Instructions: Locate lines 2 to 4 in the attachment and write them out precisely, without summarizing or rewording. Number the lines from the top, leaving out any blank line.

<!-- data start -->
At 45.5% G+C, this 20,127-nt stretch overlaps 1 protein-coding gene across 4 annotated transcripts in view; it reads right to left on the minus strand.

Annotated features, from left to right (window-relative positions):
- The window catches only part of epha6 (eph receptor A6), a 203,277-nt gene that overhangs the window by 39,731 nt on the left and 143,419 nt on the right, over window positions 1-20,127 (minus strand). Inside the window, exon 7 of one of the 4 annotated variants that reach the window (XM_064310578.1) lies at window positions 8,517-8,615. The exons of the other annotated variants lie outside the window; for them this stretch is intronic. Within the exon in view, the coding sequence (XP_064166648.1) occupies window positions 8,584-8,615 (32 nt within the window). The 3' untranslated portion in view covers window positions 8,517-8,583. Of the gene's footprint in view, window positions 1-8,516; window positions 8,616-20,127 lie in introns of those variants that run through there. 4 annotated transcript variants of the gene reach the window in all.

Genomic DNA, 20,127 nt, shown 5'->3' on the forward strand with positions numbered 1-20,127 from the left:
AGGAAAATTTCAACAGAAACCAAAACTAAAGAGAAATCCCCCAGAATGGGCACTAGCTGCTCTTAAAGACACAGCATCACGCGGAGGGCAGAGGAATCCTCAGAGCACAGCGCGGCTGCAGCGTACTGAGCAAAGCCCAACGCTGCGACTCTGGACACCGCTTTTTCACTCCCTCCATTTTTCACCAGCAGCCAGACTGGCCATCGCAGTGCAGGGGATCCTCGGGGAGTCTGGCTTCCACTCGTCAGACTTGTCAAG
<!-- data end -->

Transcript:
Annotated features, from left to right (window-relative positions):
- The window catches only part of epha6 (eph receptor A6), a 203,277-nt gene that overhangs the window by 39,731 nt on the left and 143,419 nt on the right, over window positions 1-20,127 (minus strand). Inside the window, exon 7 of one of the 4 annotated variants that reach the window (XM_064310578.1) lies at window positions 8,517-8,615. The exons of the other annotated variants lie outside the window; for them this stretch is intronic. Within the exon in view, the coding sequence (XP_064166648.1) occupies window positions 8,584-8,615 (32 nt within the window). The 3' untranslated portion in view covers window positions 8,517-8,583. Of the gene's footprint in view, window positions 1-8,516; window positions 8,616-20,127 lie in introns of those variants that run through there. 4 annotated transcript variants of the gene reach the window in all.

Genomic DNA, 20,127 nt, shown 5'->3' on the forward strand with positions numbered 1-20,127 from the left: